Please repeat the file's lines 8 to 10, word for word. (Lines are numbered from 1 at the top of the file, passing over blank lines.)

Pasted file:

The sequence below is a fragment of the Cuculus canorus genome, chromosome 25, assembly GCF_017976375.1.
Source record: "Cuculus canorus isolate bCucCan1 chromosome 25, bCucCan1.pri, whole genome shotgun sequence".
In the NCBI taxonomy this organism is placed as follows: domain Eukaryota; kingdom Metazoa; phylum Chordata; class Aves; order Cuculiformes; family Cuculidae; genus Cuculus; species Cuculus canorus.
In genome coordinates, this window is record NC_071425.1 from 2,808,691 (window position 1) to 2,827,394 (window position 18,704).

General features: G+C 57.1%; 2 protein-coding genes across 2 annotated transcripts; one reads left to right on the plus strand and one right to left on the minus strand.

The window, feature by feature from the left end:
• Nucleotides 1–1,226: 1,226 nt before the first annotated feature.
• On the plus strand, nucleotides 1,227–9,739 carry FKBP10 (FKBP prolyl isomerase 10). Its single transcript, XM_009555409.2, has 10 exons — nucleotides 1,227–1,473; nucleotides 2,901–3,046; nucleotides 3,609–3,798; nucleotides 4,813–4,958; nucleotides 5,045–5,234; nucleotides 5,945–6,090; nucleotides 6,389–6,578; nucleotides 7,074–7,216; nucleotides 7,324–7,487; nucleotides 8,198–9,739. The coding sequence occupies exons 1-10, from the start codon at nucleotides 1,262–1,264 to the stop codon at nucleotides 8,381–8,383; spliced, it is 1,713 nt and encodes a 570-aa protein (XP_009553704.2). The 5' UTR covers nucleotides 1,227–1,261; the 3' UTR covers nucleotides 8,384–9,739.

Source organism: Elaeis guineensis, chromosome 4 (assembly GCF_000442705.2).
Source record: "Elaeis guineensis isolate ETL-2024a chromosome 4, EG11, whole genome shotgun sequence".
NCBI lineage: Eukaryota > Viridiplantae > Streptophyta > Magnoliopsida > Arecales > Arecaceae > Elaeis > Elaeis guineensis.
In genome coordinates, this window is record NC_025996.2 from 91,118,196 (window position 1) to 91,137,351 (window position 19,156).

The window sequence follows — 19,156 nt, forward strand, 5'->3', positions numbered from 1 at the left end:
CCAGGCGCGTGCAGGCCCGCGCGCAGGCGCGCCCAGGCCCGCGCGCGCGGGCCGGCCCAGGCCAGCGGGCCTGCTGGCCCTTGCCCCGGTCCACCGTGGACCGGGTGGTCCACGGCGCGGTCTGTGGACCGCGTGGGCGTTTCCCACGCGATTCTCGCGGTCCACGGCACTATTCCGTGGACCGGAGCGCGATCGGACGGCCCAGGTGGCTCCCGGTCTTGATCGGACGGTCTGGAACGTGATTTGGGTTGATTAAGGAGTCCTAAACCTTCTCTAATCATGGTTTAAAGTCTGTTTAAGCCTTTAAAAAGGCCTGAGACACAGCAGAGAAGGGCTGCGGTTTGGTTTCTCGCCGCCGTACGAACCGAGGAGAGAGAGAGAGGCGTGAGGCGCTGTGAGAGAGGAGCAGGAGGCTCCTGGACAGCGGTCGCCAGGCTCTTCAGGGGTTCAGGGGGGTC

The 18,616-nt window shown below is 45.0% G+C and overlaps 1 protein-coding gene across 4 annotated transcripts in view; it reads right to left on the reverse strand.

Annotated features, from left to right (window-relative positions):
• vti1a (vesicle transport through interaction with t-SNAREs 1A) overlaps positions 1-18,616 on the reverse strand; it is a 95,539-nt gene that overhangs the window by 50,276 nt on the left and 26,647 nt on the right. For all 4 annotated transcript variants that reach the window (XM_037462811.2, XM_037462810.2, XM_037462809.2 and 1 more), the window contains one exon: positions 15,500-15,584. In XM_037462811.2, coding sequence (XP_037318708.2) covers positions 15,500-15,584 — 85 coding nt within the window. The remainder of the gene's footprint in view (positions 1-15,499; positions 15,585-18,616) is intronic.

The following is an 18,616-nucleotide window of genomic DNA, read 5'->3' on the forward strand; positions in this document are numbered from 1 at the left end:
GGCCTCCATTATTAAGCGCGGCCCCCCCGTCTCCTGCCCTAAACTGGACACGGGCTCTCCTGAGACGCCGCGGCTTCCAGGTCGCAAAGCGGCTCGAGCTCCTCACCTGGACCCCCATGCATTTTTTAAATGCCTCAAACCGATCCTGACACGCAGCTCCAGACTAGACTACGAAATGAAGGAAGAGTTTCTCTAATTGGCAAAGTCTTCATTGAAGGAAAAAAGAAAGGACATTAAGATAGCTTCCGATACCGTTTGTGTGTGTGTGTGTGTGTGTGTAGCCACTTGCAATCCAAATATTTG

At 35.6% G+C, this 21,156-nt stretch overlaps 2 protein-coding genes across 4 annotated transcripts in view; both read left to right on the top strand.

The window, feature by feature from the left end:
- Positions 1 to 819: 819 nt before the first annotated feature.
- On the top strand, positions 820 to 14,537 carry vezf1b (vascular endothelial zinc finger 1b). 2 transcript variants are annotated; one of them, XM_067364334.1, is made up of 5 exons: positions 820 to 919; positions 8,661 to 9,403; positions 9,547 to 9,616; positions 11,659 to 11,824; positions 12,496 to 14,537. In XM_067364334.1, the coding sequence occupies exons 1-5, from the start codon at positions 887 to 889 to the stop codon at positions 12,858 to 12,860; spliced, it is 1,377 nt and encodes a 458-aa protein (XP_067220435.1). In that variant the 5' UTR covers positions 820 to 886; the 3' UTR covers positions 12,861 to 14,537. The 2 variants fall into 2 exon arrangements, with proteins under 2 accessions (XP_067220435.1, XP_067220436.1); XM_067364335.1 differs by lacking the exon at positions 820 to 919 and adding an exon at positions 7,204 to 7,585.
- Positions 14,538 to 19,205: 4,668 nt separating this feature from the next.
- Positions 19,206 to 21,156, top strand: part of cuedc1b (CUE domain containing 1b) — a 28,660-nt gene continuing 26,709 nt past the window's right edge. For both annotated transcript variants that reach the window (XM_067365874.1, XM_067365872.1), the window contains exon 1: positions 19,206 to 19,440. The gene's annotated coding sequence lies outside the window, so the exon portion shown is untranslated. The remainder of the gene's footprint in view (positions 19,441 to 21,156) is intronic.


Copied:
• On the plus strand, nucleotides 1,227–9,739 carry FKBP10 (FKBP prolyl isomerase 10). Its single transcript, XM_009555409.2, has 10 exons — nucleotides 1,227–1,473; nucleotides 2,901–3,046; nucleotides 3,609–3,798; nucleotides 4,813–4,958; nucleotides 5,045–5,234; nucleotides 5,945–6,090; nucleotides 6,389–6,578; nucleotides 7,074–7,216; nucleotides 7,324–7,487; nucleotides 8,198–9,739. The coding sequence occupies exons 1-10, from the start codon at nucleotides 1,262–1,264 to the stop codon at nucleotides 8,381–8,383; spliced, it is 1,713 nt and encodes a 570-aa protein (XP_009553704.2). The 5' UTR covers nucleotides 1,227–1,261; the 3' UTR covers nucleotides 8,384–9,739.

Source organism: Elaeis guineensis, chromosome 4 (assembly GCF_000442705.2).
Source record: "Elaeis guineensis isolate ETL-2024a chromosome 4, EG11, whole genome shotgun sequence".